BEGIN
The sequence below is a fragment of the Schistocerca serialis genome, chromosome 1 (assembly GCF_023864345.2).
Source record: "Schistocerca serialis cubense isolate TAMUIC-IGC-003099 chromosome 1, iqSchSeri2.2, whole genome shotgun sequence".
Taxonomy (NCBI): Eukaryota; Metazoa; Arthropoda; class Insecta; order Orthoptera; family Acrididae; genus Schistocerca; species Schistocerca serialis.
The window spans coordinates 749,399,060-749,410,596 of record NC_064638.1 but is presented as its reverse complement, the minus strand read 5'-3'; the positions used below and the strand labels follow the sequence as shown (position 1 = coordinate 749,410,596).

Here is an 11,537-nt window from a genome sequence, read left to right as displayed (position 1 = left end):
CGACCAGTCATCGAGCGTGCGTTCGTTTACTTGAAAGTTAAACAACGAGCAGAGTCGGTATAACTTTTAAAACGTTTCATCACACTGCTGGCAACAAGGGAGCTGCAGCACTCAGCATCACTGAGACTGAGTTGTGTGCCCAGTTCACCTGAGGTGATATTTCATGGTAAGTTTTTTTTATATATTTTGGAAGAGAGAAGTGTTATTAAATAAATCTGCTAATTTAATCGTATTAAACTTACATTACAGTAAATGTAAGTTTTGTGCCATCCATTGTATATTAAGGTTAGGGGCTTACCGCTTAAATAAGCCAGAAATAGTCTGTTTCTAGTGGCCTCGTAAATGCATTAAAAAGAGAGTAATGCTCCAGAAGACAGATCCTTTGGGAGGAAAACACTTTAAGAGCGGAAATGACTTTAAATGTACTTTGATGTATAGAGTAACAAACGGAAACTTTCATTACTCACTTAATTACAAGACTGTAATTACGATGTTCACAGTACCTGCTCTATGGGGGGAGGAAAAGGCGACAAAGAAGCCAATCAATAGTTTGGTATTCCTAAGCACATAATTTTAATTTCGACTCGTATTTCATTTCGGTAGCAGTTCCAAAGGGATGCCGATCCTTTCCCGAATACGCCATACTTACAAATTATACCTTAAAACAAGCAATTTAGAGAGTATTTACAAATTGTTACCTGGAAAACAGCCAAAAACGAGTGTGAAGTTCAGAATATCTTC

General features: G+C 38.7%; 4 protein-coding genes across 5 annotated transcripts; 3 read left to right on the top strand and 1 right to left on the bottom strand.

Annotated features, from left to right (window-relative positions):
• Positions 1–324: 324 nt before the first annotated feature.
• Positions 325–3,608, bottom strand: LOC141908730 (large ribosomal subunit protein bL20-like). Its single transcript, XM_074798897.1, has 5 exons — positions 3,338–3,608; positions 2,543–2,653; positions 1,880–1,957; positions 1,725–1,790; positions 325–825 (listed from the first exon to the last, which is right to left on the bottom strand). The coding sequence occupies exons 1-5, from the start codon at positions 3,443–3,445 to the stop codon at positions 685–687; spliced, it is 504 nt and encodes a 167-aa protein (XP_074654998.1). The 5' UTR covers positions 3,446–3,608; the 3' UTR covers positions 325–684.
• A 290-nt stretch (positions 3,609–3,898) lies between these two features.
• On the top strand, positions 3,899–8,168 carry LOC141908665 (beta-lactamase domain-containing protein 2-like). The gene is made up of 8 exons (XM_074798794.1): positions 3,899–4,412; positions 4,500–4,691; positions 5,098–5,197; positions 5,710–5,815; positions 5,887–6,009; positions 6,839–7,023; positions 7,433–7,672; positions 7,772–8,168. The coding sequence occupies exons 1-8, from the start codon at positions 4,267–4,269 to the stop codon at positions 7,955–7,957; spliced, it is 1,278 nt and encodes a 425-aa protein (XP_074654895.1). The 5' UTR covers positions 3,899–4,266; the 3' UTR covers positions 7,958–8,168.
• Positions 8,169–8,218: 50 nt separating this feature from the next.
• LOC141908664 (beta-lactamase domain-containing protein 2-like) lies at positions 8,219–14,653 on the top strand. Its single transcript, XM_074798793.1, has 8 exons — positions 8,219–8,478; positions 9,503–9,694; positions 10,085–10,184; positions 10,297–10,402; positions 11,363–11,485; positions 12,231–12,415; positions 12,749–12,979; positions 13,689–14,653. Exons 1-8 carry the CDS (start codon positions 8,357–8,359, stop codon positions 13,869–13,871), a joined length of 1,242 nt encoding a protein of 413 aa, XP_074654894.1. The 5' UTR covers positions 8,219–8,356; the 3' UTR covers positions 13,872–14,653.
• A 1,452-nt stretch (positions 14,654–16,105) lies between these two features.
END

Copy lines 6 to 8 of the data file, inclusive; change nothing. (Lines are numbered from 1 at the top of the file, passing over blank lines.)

CGACCAGTCATCGAGCGTGCGTTCGTTTACTTGAAAGTTAAACAACGAGCAGAGTCGGTATAACTTTTAAAACGTTTCATCACACTGCTGGCAACAAGGGAGCTGCAGCACTCAGCATCACTGAGACTGAGTTGTGTGCCCAGTTCACCTGAGGTGATATTTCATGGTAAGTTTTTTTTATATATTTTGGAAGAGAGAAGTGTTATTAAATAAATCTGCTAATTTAATCGTATTAAACTTACATTACAGTAAATGTAAGTTTTGTGCCATCCATTGTATATTAAGGTTAGGGGCTTACCGCTTAAATAAGCCAGAAATAGTCTGTTTCTAGTGGCCTCGTAAATGCATTAAAAAGAGAGTAATGCTCCAGAAGACAGATCCTTTGGGAGGAAAACACTTTAAGAGCGGAAATGACTTTAAATGTACTTTGATGTATAGAGTAACAAACGGAAACTTTCATTACTCACTTAATTACAAGACTGTAATTACGATGTTCACAGTACCTGCTCTATGGGGGGAGGAAAAGGCGACAAAGAAGCCAATCAATAGTTTGGTATTCCTAAGCACATAATTTTAATTTCGACTCGTATTTCATTTCGGTAGCAGTTCCAAAGGGATGCCGATCCTTTCCCGAATACGCCATACTTACAAATTATACCTTAAAACAAGCAATTTAGAGAGTATTTACAAATTGTTACCTGGAAAACAGCCAAAAACGAGTGTGAAGTTCAGAATATCTTC

General features: G+C 38.7%; 4 protein-coding genes across 5 annotated transcripts; 3 read left to right on the top strand and 1 right to left on the bottom strand.

Annotated features, from left to right (window-relative positions):